It is useful to pause in dissecting cases and addressing evidentiary issues to outline for those unfamiliar with the UDRP the mechanism that compels a respondent to answer for its choice of domain name. The authority for hauling a domain name registrant into a UDRP proceeding in response to a trademark holder’s complaint that the registration is abusive is found in a contract provision incorporated in the respondent’s registration agreement. The provision requires the registrant/ respondent “to submit to a mandatory administrative proceeding in the event that a third party (a ‘complainant’) asserts to the applicable Provider, in compliance with the Rules of Procedure, that the respondent’s” domain name is identical or confusingly similar to a trademark or service mark in which the complainant has rights” (Paragraph 4(a) (i) of the Policy).
More likely than not, the arbitration panel is either sitting in a different country or remote from the registrant’s home state. “The Policy is of international scope and the framers required it to be capable of practical application by a panelist that might be drawn from any jurisdiction (and more often than not a panelist who would not be drawn from the jurisdiction of either of the parties to a dispute),” Aubert France SA v. Tucows.com Co., D2008-1986 (WIPO March 17, 2009).
Why should an arbitration be mandatory where the parties are strangers to each other? The question is important because as a matter of law no party can be compelled to arbitrate disputes. Arbitration has to be consensual. Parties must mutually agree to waive the right to be heard in a court of law. What is unusual with the UDRP is that while arbitration is a non-negotiable feature of the registration agreement it is not a bilateral contract with the trademark holder. Trademark holders aggrieved by violation of their rights are third-party beneficiaries to a weave of contracts between ICANN and the Registrar on the one hand and the Registrar and the Registrant on the other. The terms incorporated into the registration agreement are dictated by ICANN to its accredited Registrars who alone are authorized to register domain names pursuant to a Registrar Accreditation Agreement.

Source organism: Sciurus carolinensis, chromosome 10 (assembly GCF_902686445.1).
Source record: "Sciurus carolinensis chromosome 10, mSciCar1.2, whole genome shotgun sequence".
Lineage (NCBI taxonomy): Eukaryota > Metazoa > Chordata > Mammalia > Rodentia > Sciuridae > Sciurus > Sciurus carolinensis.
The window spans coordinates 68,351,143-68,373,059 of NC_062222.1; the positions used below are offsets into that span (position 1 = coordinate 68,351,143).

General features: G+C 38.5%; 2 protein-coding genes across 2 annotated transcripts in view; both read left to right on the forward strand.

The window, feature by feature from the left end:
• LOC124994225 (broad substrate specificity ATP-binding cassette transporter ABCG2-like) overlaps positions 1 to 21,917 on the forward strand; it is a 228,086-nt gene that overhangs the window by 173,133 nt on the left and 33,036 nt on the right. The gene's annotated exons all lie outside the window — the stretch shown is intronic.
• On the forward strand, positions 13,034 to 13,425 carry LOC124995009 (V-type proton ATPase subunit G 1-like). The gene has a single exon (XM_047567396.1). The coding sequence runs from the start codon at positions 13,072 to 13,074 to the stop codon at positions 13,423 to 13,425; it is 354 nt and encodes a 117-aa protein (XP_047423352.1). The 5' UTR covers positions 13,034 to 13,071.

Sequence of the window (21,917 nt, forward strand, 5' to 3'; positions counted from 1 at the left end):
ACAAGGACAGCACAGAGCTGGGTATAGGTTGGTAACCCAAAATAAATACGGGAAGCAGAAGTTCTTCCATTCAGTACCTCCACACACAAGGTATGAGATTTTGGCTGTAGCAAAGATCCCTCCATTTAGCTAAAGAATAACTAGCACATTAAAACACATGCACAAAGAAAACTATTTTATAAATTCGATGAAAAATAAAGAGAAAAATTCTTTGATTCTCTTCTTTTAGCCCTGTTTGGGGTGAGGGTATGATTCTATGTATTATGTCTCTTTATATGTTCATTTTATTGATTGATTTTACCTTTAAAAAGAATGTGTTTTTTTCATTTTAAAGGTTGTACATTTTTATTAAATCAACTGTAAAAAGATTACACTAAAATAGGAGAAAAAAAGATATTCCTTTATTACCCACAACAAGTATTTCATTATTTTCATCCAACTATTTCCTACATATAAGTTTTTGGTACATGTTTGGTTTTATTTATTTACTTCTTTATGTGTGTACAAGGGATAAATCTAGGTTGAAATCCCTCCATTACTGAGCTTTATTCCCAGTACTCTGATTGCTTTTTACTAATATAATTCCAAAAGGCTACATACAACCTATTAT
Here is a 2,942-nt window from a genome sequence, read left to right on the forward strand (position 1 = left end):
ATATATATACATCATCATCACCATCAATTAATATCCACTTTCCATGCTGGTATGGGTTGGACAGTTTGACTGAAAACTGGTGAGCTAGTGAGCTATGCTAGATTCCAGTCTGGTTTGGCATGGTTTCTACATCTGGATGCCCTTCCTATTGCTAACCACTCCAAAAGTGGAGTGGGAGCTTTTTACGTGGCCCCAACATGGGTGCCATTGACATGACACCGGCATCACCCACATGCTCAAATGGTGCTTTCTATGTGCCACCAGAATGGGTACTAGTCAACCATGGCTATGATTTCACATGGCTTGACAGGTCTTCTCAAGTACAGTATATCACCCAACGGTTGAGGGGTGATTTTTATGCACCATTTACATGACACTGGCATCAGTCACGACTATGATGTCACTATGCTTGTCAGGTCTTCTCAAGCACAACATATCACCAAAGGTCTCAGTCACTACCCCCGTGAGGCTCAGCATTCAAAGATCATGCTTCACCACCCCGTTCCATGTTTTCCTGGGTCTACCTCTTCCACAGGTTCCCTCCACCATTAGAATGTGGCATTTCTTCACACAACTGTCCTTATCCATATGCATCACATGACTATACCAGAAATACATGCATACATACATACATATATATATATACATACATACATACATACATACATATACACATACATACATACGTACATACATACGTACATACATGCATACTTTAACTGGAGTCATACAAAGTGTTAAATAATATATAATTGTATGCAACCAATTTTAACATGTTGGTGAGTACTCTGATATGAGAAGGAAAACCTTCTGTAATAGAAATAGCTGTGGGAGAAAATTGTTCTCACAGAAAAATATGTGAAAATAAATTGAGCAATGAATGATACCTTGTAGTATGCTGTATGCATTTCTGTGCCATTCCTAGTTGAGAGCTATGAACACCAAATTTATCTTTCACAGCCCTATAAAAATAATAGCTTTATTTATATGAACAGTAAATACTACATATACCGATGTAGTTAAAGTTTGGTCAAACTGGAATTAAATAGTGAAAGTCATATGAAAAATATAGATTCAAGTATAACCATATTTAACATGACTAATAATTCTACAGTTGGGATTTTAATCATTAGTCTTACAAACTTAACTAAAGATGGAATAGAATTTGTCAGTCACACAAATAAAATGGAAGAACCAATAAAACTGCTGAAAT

The registrant agrees to the procedure for weighing partyies’ rights to a disputed domain name as a condition of registration. It expressly represents and warrants that its choice of domain name “will not infringe upon or otherwise violate the rights of any third party” and agrees to“submit to a mandatory administrative proceeding in the event that a third party (a ‘complainant’) asserts to the applicable Provider” that the respondent acquired the disputed domain name in bad faith. If the respondent is found to have registered and is using the disputed domain name in bad faith the penalty is either cancellation of registration or forfeiture of the disputed domain name to the complainant. The sole recourse for the unhappy party – in 15% of the time this is the complainant – is to challenge the Panel’s order in a court of law. In this respect the UDRP differs from the typical ADR model in which the decision is final (although challengeable under the Federal Arbitration Act and the Revised Uniform Arbitration Act).
Paragraph 4 of the Policy describes the arbitral procedure as a “mandatory administrative proceeding.” The term “mandatory” should not be misunderstood as meaning that the registrant must participate in the proceeding – indeed respondents default approximately 85% of the time. Due process dictates that the respondent be given notice of the complaint, but it is the disposition of the domain name that is in issue, whether or not the respondent appears. The term mandatory administrative proceeding refers to the respondent’s contractual agreement to submit the claim to an impartial or neutral arbitrator to determine the merits of the complaint. “It is these Rules with which all applicants for the registration of domain names agree to be bound,” Cimcities, LLC v. John Zuccarini D/B/A Cupcake Patrol, D2001-0491 (WIPO May 31, 2001). Respondent is also bound by its representations and warranties to the Registrar, Carolina Herrera, Ltd. v. Alberto Rincon Garcia, D2002-0806 (WIPO October 16, 2002).